A Comparative study of germination strategies of two species of genus Allium sect. Allium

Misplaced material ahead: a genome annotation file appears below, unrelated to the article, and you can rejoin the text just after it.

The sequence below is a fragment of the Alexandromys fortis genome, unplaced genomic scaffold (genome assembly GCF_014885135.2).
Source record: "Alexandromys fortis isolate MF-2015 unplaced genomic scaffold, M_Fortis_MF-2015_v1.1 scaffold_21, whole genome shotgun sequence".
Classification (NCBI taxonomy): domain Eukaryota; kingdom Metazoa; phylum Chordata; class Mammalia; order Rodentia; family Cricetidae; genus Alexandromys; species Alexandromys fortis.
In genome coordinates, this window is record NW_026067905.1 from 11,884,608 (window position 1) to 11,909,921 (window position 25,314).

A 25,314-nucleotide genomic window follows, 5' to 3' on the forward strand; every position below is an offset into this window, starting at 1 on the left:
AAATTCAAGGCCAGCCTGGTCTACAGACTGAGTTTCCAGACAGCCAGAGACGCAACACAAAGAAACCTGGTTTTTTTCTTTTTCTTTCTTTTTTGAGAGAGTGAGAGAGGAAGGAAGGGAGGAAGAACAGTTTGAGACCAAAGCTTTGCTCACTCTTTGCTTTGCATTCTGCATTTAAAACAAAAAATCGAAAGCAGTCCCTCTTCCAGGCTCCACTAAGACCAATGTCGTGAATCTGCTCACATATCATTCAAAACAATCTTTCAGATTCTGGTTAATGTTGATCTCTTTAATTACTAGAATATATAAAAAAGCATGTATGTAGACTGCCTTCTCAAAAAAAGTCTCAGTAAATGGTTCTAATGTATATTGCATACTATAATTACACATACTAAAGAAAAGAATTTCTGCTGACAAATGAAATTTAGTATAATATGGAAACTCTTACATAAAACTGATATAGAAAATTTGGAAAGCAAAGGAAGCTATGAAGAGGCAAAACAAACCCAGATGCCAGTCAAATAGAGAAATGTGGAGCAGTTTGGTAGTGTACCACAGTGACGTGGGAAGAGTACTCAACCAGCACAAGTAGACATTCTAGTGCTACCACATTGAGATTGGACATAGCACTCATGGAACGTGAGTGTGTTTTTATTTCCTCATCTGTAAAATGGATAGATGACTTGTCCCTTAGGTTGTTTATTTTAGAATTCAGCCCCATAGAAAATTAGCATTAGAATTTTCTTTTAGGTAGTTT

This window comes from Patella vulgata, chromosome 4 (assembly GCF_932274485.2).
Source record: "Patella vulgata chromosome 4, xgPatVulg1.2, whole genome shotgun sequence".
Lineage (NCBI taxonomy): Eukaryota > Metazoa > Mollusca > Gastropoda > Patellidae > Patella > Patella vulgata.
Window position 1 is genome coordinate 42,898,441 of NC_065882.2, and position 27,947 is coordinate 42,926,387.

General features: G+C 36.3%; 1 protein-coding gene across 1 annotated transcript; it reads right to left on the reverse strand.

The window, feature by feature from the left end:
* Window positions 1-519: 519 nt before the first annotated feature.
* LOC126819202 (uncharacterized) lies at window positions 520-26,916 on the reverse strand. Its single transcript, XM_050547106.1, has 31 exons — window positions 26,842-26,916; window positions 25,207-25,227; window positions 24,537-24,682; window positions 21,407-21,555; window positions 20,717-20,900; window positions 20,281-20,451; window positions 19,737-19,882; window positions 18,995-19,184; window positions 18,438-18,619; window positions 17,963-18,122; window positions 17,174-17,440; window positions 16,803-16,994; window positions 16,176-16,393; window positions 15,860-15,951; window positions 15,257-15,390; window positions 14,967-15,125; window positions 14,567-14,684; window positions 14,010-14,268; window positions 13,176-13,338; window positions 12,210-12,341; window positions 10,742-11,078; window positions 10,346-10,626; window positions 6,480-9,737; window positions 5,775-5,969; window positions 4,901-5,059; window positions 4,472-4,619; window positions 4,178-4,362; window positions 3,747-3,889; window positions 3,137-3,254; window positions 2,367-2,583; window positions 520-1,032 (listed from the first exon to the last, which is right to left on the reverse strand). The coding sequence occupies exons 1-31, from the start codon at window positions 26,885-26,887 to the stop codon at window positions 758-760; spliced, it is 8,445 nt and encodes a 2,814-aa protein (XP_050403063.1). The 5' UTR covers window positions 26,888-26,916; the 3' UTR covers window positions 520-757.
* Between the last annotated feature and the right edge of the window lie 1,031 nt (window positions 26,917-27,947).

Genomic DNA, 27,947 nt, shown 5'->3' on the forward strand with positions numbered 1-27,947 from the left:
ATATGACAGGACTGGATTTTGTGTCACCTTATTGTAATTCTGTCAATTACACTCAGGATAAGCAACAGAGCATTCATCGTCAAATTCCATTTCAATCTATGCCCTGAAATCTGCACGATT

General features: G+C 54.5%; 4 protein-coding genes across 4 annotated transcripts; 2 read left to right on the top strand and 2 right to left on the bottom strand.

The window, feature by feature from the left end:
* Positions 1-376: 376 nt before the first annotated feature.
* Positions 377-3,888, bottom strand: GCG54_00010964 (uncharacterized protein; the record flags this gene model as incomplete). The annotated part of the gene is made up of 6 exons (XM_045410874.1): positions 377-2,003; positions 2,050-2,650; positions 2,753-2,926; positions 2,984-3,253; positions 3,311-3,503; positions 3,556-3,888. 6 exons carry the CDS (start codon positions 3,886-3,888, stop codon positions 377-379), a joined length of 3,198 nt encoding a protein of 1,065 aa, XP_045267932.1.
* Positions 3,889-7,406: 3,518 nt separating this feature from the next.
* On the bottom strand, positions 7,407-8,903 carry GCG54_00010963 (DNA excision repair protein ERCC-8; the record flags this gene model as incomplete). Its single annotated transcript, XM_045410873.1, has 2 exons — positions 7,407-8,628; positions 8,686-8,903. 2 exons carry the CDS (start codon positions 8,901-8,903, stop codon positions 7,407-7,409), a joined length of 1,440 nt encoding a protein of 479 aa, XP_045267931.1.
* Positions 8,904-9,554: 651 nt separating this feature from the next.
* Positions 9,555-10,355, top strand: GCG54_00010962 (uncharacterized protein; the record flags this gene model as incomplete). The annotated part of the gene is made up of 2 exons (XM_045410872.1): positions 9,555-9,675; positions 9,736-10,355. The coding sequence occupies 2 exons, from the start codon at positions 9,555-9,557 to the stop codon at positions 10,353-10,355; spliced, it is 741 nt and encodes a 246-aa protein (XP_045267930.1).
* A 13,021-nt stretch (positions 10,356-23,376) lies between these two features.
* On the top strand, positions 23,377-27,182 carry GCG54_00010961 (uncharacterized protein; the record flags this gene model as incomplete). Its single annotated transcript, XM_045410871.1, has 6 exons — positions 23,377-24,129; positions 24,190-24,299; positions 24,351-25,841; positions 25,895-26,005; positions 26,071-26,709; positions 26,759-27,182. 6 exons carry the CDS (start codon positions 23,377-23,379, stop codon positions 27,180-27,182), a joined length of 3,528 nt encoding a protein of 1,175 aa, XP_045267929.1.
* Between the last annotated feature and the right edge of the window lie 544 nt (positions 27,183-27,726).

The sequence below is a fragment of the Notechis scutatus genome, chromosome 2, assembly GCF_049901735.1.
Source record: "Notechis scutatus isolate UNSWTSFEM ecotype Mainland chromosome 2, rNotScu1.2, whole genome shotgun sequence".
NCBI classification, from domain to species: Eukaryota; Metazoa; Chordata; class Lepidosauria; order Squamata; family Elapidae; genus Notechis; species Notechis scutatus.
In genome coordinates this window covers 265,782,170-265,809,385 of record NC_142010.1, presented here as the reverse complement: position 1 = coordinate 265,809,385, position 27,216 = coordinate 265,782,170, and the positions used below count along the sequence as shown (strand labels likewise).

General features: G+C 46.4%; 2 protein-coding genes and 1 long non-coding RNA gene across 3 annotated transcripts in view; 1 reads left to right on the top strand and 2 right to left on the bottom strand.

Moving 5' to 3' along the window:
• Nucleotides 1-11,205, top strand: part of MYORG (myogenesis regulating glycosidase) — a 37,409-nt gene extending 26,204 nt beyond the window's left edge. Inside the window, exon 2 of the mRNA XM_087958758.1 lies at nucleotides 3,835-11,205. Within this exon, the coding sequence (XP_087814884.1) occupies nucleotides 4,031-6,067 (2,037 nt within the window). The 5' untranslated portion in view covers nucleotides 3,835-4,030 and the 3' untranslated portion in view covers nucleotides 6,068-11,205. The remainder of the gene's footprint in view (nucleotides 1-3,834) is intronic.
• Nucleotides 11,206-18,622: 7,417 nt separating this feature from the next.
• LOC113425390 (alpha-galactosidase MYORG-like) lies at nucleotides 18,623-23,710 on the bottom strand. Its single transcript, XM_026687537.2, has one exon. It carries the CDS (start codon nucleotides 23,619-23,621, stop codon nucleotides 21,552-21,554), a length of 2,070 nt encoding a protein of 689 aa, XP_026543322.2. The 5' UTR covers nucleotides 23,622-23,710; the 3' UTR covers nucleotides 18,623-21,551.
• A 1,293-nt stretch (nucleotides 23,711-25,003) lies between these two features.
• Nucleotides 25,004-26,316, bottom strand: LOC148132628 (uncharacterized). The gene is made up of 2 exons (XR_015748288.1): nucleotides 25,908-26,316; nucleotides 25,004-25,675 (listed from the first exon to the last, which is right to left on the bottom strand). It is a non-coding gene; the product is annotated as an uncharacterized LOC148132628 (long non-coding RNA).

Germination experiments were performed with seeds of two species of genus Allium section Allium, a rare and endangered species A. pyrenaicum and a common A. sphaerocephalon. Different pre-treatments and a photoperiod of 24 h darkness were applied in order to simulate different germination conditions. Both species showed a high percentage of viable seeds a part of which were dormant. An elevate percentage of dormant seeds could be caused by a later collection time. Low altitude populations had more mortality than the others, possibly caused by the hard summer conditions during flowering and fruiting time. Comparisons between dates of species coexistence localities only show inter-population variability and it could be caused by the detected dormancy. Darkness accelerates germination, possibly for elongation radicle stimulation. Heat-shock pre-treatments decreased germination time in seeds from localities where fire is a probable event. The rarity of A. Pyrenaicum not seems to be caused by restricted germination requirements but is attributable to distinct habitat preferences, related to his altitudinal range of distribution ​
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